Grills & Gridirons

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The Medieval Household: Daily Living c.1150-c.1450

When examining illustrations of gridirons and grills in culinary functions from the Middle Ages and Renaissance, fish seems to be the most frequently seen foodstuff cooked in this manner, as Anna Maria Huffnäglin demonstrates.

Iconography relating to saints tends to be the dominant source of illustrations of grills and gridirons, since they appear in relation to martyrdoms of saints (especially St. Lawrence). Because these images tend to form the bulk of what I’ve found – but do not seem to represent the day-to-day usage of grills and gridirons among most people of the era – nor, in many cases, do they seem to relate to realistic forms for functional equipment for grilling meat instead of implements of torture (as in Douce 332, fol. 178v, for example) – I’ve set off these sorts of images in a section of saint-related iconography.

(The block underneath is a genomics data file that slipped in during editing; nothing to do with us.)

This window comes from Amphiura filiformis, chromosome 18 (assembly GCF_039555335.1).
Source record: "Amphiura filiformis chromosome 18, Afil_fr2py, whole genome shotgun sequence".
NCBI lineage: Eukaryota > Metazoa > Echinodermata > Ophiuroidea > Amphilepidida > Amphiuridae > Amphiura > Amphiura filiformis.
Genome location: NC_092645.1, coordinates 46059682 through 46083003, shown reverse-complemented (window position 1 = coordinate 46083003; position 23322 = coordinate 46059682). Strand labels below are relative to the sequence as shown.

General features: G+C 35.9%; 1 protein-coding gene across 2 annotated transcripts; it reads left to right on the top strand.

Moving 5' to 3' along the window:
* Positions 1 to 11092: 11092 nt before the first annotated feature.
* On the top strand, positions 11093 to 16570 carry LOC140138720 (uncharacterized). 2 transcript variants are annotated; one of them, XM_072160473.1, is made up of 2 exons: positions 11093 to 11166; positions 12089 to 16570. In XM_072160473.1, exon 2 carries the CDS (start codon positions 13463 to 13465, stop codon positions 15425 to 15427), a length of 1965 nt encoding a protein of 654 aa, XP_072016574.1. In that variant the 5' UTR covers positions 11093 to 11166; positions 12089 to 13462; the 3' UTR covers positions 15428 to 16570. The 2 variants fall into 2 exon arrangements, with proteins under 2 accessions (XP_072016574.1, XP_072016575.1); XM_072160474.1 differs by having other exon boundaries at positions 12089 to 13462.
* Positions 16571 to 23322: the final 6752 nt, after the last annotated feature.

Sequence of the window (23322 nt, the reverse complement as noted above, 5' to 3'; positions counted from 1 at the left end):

(I’m considering removing the saints section altogether, since the styles of grills and gridirons found in these images seem to be different from the real-world styles in terms of scale and sometimes construction, and I’d rather focus this page on realistic implements for cookery rather than iconography relating to saints. There are occasional details on these images that may be relevant to the construction of real-world grills, however – such as Schongauer’s St. Lawrence – but overall, these depictions tend to be too large to represent a grill or gridiron that people would have used for preparing food.)

Some grilling recipes also provide further details on how these grills and gridirons were used.

For more on this topic, see The Medieval Braai/Barbecue.


These include grilling recipes and references to grills and gridirons.